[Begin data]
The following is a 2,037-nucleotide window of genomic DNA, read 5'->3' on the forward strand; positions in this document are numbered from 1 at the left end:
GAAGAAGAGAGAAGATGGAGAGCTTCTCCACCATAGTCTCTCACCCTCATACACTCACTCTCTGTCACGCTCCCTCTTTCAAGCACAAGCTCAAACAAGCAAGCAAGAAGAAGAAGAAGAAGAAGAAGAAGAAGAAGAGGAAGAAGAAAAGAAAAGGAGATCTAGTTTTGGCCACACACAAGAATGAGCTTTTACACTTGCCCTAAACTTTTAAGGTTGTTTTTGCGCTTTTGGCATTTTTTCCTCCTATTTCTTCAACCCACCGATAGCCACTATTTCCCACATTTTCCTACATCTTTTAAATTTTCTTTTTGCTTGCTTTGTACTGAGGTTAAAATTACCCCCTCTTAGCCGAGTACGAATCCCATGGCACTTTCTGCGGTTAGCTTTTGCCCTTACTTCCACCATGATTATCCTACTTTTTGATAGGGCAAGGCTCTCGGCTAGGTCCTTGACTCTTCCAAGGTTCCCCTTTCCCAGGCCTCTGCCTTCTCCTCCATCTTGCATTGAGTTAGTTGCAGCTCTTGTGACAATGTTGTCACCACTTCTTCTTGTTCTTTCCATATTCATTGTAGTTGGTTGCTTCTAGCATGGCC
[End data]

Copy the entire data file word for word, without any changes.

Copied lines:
The following is a 2,037-nucleotide window of genomic DNA, read 5'->3' on the forward strand; positions in this document are numbered from 1 at the left end:
GAAGAAGAGAGAAGATGGAGAGCTTCTCCACCATAGTCTCTCACCCTCATACACTCACTCTCTGTCACGCTCCCTCTTTCAAGCACAAGCTCAAACAAGCAAGCAAGAAGAAGAAGAAGAAGAAGAAGAAGAAGAAGAGGAAGAAGAAAAGAAAAGGAGATCTAGTTTTGGCCACACACAAGAATGAGCTTTTACACTTGCCCTAAACTTTTAAGGTTGTTTTTGCGCTTTTGGCATTTTTTCCTCCTATTTCTTCAACCCACCGATAGCCACTATTTCCCACATTTTCCTACATCTTTTAAATTTTCTTTTTGCTTGCTTTGTACTGAGGTTAAAATTACCCCCTCTTAGCCGAGTACGAATCCCATGGCACTTTCTGCGGTTAGCTTTTGCCCTTACTTCCACCATGATTATCCTACTTTTTGATAGGGCAAGGCTCTCGGCTAGGTCCTTGACTCTTCCAAGGTTCCCCTTTCCCAGGCCTCTGCCTTCTCCTCCATCTTGCATTGAGTTAGTTGCAGCTCTTGTGACAATGTTGTCACCACTTCTTCTTGTTCTTTCCATATTCATTGTAGTTGGTTGCTTCTAGCATGGCC